Ellen MacArthur Foundation, Make Fashion Circular project manager
Laura Balmond
Ellen MacArthur Foundation, Make Fashion Circular project manager


For the Ellen MacArthur Foundation (EMF), jeans are just the starting point for fashion’s circular future.

Deep Dive

For the Ellen MacArthur Foundation (EMF), jeans are just the starting point for fashion’s circular future.

In 2018, the foundation began its Jeans Redesign initiative, led by Laura Balmond, bringing together as many as 80 experts in jean production to establish guidelines for upcycle-ready denim.

Ensuring that denim is ready for its next life begins with product development, with traceable, recyclable materials and with durable design, EMF’s circular endeavor is catching on. Roughly 50 mills and major brands, including Gap, H&M and Guess, have signed on for the project, committing to collectively produce 650,000 jeans that the guidelines by May 2021.

Today, only about 1 percent of apparel is recycled, but this joint effort has the potential to scale circularity and save textiles from landfills or incinerators.

What will the denim industry be like in the next 18 months?

Over the next 18 months, all the Jeans Redesign participants will have made their jeans available on the market. We hope to see this set into motion a ripple effect, leading to the exploration and creation of a wider selection of products in line with circular economy principles.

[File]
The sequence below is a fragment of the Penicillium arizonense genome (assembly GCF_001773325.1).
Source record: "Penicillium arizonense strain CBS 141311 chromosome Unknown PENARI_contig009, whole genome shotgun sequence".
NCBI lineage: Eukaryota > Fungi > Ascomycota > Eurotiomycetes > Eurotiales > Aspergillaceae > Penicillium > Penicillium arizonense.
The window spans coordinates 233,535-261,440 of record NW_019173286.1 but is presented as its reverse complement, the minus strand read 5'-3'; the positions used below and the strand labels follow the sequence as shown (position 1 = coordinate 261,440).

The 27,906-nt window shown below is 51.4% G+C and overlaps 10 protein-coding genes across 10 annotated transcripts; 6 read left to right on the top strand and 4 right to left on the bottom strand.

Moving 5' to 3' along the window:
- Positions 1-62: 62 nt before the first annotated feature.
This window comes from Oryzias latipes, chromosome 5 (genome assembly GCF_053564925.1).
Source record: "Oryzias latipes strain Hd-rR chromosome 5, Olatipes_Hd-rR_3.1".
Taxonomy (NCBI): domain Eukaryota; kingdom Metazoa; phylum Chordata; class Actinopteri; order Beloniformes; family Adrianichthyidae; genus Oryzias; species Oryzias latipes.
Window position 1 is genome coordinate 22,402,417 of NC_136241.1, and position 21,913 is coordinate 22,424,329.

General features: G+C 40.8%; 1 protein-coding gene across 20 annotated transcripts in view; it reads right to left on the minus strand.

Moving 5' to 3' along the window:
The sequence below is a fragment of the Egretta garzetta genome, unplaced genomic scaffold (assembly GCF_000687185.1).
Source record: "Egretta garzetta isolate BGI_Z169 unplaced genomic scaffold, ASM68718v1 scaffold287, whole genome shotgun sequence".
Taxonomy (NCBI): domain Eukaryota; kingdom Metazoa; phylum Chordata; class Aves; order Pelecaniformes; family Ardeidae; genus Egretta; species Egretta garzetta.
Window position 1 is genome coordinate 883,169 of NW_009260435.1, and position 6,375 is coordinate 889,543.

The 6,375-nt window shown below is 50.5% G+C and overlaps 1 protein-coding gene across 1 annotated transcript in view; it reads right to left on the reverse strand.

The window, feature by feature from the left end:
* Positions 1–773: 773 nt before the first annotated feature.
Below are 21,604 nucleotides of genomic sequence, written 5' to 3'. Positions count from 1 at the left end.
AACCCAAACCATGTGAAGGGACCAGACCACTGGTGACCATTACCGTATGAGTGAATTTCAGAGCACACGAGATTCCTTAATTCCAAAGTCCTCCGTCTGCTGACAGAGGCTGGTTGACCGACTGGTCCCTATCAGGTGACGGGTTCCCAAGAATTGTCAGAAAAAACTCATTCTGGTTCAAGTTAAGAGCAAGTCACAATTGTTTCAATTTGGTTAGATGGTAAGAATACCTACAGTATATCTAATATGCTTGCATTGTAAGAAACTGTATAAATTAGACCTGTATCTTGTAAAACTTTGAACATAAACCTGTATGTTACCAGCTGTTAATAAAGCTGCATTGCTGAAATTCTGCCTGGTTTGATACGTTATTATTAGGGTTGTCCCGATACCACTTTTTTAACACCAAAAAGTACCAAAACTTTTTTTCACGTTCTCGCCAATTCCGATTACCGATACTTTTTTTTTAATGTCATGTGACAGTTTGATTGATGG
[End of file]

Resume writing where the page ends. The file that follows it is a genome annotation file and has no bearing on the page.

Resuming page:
We know the entire fashion industry is facing difficulties post-pandemic. However, the denim industry has been quietly innovating solutions on regenerative agriculture, green chemistry, increasing recycled inputs, reducing water and energy use, which will be more valued and more important than ever. It will be exciting to see these innovations being widely adopted and will be key to keeping denim firmly at the heart of fashion.

What change would you like to see in the denim industry as a result of Covid-19?

The near instant stop on purchasing has highlighted the need to find new ways to meet customer needs and create value from clothes. There is a need to shift the incentives, from selling more to using more.

This kind of innovation in business models will need true collaboration between all stakeholders across the fashion value chain. The reward of such collaboration is the opportunity to collectively build back better, and the creation of a more resilient fashion industry.

How do you define sustainability in a post-pandemic world?

Over the last few months, we have seen the fashion industry’s ability to adapt quickly, particularly regarding rapid production of personal protective equipment. This agile and open attitude to change can continue to be a strength in building a thriving fashion industry for the future. Post-pandemic, the focus will be on restorative practices for both people and the environment; this does not mean less bad, but implementing solutions that really build back better for all.

Describe your dream jeans.

It’s perhaps no surprise that my dream jeans would meet the Jeans Redesign requirements. On top of that, they would probably be dark indigo, slim fit jeans that will look great for a day out or an evening with friends.

What is your most worn pair of jeans, and why?

A pair of black jeans, which I got hold of secondhand online two years ago. They are so versatile that I can wear them for most occasions, whether that’s a weekend walk, a day in the office or a public presentation. Plus, they are still looking great.

Name one word that best describes denim.